Solstice is really a novel about its two main characters. It is a study of a codependent relationship and how each party deals with the relationship. Sheila Trask is an abuser of drugs and alcohol and also an abuser of Monica Jensen. Sheila indulges in violent mood swings and remains private and secretive throughout the novel, but she insists on Monica’s consistent cheeriness and willingness to share her thoughts and feelings. Because Sheila is so secretive, the reader never really learns what her true feelings are for Monica. However, she manipulates Monica by appearing to be interested in her. She also manipulates Monica by her constant talk of suicide and of the “mirror-ghoul” that stares back at her from the mirror, reminding her of her own mortality. At times, it seems that without Monica, Sheila would kill herself or become violently ill from refusing to take care of herself, but eventually, the reader discovers that the exact opposite is true. Sheila is in control, and it is Monica who is unable to take care of herself.
Although Monica never openly acknowledges the fact, it is clear that Sheila takes more of an interest in her than her husband (or any man) ever did, and that interest is what Monica craves; she vehemently desires to be liked. She thinks of herself as a “golden girl” and frequently recalls her younger days in high school and college, when she was a cheerleader and sorority girl who was very popular. She basks in Sheila’s interest in her, although she can never quite figure out why Sheila is interested; she is not an intellectual, and her life is fairly mundane. Monica fears that Sheila will suddenly discover these facts and will no longer like her.
Indeed, it seems that Monica defines herself by Sheila’s interest. It is only when Sheila goes away to Africa that Monica seeks out activities on her own; even then, these activities are determined by what she thinks others view as appropriate activities. She does things to be interesting rather than because she is interested in them. In fact, she finds the activities exhausting, but she continues with them until Sheila returns and once again provides a definition for Monica. For Monica, the mirror-ghoul is not her own mortality but the shallowness of her life. Deep down, she knows that she does not define herself, yet she is never able to face this fact and determine her own identity. Instead, she becomes violently ill, and she is saved only by Sheila’s curiosity.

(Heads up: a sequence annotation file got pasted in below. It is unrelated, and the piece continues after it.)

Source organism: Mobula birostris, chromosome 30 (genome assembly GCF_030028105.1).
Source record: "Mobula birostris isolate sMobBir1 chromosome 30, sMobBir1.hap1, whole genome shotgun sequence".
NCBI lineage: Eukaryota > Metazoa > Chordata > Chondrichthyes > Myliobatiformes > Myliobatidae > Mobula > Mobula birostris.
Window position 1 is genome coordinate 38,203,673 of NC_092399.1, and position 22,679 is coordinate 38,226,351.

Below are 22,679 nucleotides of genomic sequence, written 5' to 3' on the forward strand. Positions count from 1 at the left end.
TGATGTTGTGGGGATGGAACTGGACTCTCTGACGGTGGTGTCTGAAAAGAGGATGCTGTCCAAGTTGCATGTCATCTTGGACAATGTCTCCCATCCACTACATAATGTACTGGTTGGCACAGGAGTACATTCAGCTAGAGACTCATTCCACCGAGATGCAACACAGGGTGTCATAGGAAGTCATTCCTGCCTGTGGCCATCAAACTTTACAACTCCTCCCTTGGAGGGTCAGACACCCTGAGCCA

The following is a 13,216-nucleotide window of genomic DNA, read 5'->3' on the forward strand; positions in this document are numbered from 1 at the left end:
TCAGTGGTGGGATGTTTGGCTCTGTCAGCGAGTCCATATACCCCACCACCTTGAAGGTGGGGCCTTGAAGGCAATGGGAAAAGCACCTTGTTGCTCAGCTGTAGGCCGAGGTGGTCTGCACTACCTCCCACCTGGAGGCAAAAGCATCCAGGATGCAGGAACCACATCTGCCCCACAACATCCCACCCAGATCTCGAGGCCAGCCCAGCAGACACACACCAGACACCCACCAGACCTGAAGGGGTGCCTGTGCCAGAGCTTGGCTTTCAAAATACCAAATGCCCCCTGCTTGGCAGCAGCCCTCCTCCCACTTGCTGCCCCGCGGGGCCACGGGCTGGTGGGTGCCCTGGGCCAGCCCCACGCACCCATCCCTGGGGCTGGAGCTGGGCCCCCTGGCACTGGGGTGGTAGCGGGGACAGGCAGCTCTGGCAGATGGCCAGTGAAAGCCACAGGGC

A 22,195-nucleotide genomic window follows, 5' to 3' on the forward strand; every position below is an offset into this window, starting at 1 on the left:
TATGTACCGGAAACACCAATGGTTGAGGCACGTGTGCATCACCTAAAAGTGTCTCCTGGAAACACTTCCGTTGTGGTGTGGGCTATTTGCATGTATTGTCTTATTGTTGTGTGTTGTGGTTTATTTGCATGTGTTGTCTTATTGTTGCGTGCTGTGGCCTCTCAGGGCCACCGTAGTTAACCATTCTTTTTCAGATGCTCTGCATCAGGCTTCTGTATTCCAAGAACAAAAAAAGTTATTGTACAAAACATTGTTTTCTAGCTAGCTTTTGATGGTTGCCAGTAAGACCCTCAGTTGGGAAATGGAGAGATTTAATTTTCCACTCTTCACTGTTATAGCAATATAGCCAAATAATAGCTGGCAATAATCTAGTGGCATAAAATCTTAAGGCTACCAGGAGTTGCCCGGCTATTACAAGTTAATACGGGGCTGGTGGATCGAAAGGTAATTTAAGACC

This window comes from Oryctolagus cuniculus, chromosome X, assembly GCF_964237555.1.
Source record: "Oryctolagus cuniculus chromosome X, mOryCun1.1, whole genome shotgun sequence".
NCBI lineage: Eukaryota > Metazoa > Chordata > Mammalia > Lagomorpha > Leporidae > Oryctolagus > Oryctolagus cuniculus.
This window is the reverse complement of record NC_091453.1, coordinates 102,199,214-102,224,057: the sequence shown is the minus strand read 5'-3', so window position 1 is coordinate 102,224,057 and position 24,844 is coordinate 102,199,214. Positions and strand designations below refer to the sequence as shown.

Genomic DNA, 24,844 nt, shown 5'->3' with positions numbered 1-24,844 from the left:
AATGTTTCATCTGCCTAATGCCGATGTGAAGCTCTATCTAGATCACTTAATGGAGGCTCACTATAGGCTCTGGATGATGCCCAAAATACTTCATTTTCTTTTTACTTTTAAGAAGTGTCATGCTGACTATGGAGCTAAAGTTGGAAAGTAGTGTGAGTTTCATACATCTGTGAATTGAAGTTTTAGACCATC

Monica Jensen, the protagonist and viewpoint character. Nearly thirty years old and recently divorced, she bears a tiny scar on her jaw as a reminder of her failed marriage of nine years. She has undergone an abortion. To obliterate her past, she takes a position teaching English at an elite preparatory school, the Glenkill Academy for Boys in rural Pennsylvania. She rents an old farmhouse that she plans to refurbish, just as she seeks to remake her life. Cherishing her solitude, she works to the point of exhaustion, preparing courses and helping students while devoting weekends to household repair. Monica is self-absorbed, diffident, conscientious, and sensible. The blonde woman was once called a “golden girl,” an epithet that reverberates throughout the novel but one she often questions. Her desire is to recover her calm and stability.
Sheila Trask, a nonrepresentational painter of minor renown and widow of a famed sculptor. One of many artists scattered in Glenkill, Sheila lives at Edgemont, her country estate a few miles from Monica’s farmhouse. Physically and emotionally in contrast to Monica, Sheila is tall and lanky with olive skin, black hair, and gypsy eyes. Her temperament is stormy; she is given to manic mood swings. She is rumored to experiment with drugs and alcohol. She suffers bouts of artist’s block and depression, but when energized, she paints with compulsive fury. Often she appears untidy and soiled. Sheila sends ambiguous gender signals. Stalking about in boots and smelling of horses and sweat, cigarettes, and turpentine, she exudes an air of swaggering masculinity, but she can also present herself as seductively feminine. Sheila makes the first overtures to Monica, brusquely invading her privacy. Against her will, Monica finds Sheila’s eccentricity, talent, and aggressive bids for attention to be irresistible.
Harold Bell, Monica’s former husband. He pushed her during a quarrel, and she cut her jaw. With shame and embarrassment, Monica reflects on his fussy self-importance. He does not appear in the novel, but twice he sends her letters, which she ignores.
Morton Flaxman, Sheila’s deceased husband, who had been a sculptor. He exists as a remembered presence and is the novel’s only appealing male character. His cryptic sculpture Solstice stands on the Glenkill campus. Monica studies his photograph, noting his strength, sensuality, and fatherliness and envying what she assumes was Sheila’s exciting marriage.
Keith Renwick, a lawyer who takes Monica to dinner. Athletic and courteous, he shows a sinister side with his library on weaponry and survivalist techniques.
Jackson Winthrop, a sketchily drawn guest at a party hosted by Sheila. He invites Monica out and rapes her.
Jill Starkie, the meddlesome wife of Glenkill’s chaplain. Comically portrayed, Jill dresses like a teenager to play a sisterly role to her daughters. She provides Monica’s chief link to the social community, inviting her to parties where guests ridicule the quirks of local artists, notably Sheila. Jill patronizes Monica at first but drops her when Monica persists in her friendship with the bizarre Sheila.
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